Isolation, childcare and telecommunications major barriers for rural WA women to re-enter the workforce
While glass ceilings are being shattered by trailblazing women across WA, isolation, access to childcare and telecommunications remain major barriers for rural women to re-enter the workforce.
Overall workforce participation of women is up 11.3 per cent from 2014-15, but unreliable reception, limited employment opportunities, distance and lack of childcare remain major hurdles.
Rural Regional Remote Women’s Network of WA chief executive Kendall Galbraith said isolation was the “biggest challenge”.
“Not just physically, but isolation from ideas, culture, and innovation,” she said.
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“Unfortunately, the Zoom movement didn’t really stick and RRR people are back on the road driving for hours to attend meetings and appointments in the city.
“There is just no way around this, when so much of our industry, corporate, public and education sectors are based there.”
Women make up just 32 per cent of Australia’s agricultural workforce, despite accounting for 51 per cent of the population.
Ms Galbraith said women were often forced to leave the communities they called home to study, and diversity and choice in career pathways were “at a minimum” in the country.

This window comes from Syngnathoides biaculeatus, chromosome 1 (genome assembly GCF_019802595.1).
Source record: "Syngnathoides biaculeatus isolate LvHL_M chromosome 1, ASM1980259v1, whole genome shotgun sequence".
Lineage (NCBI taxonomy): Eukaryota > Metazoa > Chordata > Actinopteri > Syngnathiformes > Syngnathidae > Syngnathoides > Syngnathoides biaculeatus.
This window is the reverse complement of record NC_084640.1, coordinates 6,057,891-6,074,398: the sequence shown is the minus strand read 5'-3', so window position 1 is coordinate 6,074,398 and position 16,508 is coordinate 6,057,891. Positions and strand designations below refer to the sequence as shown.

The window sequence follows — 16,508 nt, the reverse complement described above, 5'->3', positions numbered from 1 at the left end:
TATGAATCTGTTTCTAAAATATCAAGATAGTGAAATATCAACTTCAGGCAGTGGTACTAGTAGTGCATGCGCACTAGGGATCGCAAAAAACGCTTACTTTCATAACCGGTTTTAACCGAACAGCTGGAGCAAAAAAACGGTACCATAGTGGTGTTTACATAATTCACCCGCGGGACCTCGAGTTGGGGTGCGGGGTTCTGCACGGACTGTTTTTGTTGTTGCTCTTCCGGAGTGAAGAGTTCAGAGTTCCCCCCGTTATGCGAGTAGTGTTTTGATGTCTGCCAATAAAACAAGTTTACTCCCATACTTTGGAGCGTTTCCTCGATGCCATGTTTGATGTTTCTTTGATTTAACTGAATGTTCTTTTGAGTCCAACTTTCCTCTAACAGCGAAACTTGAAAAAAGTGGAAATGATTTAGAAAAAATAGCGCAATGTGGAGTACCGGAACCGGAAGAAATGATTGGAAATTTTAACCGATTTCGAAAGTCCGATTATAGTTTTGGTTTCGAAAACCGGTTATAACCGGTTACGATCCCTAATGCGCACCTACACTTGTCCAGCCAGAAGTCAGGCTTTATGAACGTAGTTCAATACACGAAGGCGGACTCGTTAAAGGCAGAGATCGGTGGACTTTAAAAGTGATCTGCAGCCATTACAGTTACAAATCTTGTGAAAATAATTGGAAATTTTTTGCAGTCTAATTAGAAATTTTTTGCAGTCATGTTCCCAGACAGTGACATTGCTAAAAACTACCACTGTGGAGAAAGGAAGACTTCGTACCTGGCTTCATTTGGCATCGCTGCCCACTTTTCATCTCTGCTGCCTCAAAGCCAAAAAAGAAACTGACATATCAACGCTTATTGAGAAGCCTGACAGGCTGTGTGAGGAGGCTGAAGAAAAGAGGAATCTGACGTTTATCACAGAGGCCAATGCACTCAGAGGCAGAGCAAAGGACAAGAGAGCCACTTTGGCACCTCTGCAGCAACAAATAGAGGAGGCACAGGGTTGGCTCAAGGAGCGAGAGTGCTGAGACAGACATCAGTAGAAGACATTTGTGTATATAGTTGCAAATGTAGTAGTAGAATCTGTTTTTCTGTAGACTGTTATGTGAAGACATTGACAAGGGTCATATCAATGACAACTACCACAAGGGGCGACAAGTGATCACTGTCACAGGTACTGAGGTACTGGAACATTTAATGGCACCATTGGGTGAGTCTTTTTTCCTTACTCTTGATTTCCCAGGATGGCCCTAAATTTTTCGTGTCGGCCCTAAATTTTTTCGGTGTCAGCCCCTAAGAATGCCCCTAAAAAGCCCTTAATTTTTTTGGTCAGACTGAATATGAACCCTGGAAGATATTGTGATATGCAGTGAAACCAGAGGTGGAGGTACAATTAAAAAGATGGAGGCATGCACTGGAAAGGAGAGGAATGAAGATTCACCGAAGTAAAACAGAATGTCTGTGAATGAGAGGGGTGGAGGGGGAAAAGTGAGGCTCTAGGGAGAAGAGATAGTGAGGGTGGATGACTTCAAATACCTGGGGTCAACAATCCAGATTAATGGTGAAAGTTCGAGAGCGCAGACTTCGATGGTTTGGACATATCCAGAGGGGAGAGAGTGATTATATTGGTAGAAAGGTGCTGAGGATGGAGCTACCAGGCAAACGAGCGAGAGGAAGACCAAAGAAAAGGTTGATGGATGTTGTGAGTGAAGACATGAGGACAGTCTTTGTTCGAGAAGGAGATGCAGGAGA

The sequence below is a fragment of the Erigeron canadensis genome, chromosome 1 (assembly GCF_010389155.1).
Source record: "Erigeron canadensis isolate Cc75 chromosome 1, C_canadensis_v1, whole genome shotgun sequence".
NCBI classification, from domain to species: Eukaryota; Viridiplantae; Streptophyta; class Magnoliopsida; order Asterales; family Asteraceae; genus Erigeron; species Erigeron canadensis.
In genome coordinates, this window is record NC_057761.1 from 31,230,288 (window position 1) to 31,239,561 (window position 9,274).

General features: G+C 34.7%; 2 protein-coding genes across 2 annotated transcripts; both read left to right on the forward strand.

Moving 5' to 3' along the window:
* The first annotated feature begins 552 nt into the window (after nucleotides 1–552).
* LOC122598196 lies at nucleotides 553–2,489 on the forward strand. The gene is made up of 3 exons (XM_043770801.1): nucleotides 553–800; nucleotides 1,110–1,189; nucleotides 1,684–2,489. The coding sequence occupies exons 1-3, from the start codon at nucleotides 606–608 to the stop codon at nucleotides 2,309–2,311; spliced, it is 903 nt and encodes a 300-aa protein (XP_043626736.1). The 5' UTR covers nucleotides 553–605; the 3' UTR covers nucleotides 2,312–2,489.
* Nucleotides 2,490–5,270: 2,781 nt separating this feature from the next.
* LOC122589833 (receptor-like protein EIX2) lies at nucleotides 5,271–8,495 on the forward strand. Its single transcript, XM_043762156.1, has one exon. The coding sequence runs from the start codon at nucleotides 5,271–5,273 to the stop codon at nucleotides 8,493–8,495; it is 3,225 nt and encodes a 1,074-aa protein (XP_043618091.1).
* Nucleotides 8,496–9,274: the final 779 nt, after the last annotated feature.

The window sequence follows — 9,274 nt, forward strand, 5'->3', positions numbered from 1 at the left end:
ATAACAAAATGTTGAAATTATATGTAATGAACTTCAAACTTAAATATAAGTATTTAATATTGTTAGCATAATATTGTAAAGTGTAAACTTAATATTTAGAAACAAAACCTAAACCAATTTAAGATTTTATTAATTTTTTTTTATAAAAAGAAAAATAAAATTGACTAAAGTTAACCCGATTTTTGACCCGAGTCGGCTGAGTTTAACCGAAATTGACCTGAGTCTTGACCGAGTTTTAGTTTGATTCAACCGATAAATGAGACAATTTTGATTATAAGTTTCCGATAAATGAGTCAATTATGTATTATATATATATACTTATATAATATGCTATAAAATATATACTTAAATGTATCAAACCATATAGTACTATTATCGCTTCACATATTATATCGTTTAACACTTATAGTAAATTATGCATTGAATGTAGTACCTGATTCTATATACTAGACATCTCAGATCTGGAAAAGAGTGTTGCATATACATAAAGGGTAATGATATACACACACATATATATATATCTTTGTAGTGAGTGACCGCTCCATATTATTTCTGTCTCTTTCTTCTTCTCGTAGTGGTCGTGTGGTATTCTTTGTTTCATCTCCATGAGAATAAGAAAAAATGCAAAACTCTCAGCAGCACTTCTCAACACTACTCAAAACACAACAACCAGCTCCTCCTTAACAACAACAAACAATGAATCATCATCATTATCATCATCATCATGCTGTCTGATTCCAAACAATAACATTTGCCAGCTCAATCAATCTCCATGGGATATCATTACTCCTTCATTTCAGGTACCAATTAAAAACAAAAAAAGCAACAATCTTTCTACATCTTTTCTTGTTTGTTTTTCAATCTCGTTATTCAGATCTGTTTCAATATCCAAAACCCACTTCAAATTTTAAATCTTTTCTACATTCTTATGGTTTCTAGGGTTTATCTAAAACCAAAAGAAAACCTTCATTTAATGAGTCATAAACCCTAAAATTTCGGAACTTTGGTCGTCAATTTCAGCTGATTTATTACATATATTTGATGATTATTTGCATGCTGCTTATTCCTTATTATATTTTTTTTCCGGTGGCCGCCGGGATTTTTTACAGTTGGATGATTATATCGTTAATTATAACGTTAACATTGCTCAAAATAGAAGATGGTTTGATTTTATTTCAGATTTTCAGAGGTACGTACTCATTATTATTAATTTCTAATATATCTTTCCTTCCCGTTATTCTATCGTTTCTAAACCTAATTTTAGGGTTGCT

“The regions have small employment markets making it difficult to find work that is meaningful or matches your skills,” she said.
Access to childcare is also a major barrier.
In the 2018-19 Australian Census, 48 per cent of women who wanted a job or would like to work more hours said they were unavailable to start within four weeks due to “caring for children,” while just 3.2 per cent of men said the same.
“There are still expectations around women as primary carers,” WA Agriculture Minister Alannah MacTiernan said.
“I think that is changing with generations — but that’s still a big issue.”
WA Women’s Interests Minister Simone McGurk said the State Government had slashed TAFE childcare course fees and committed $5.1 million to support regional childcare services.
“Early childhood education and care services are so important not only for children’s socialisation and education, but also to support parents — especially women — to return to work,” she said.
“We know that regional towns can face greater challenges in finding workers and the choice of early childhood education and care services on offer can be limited.”
A further $50m has been funnelled into bridging the “digital divide” between the country and city.
“Access to 21st century telecommunications is also critical to supporting rural women to fully participate in the economy, and to have the same opportunities as women in the city,” Ms McGurk said.
“It allows for workplace flexibility, which is so important for women in rural and remote areas, so they can participate in the workforce and be involved in their local communities.”
Ms Galbraith said “compromise and sacrifice” were a frustrating, but common theme for regional people and it was important women from the country were given support, recognition and understanding.
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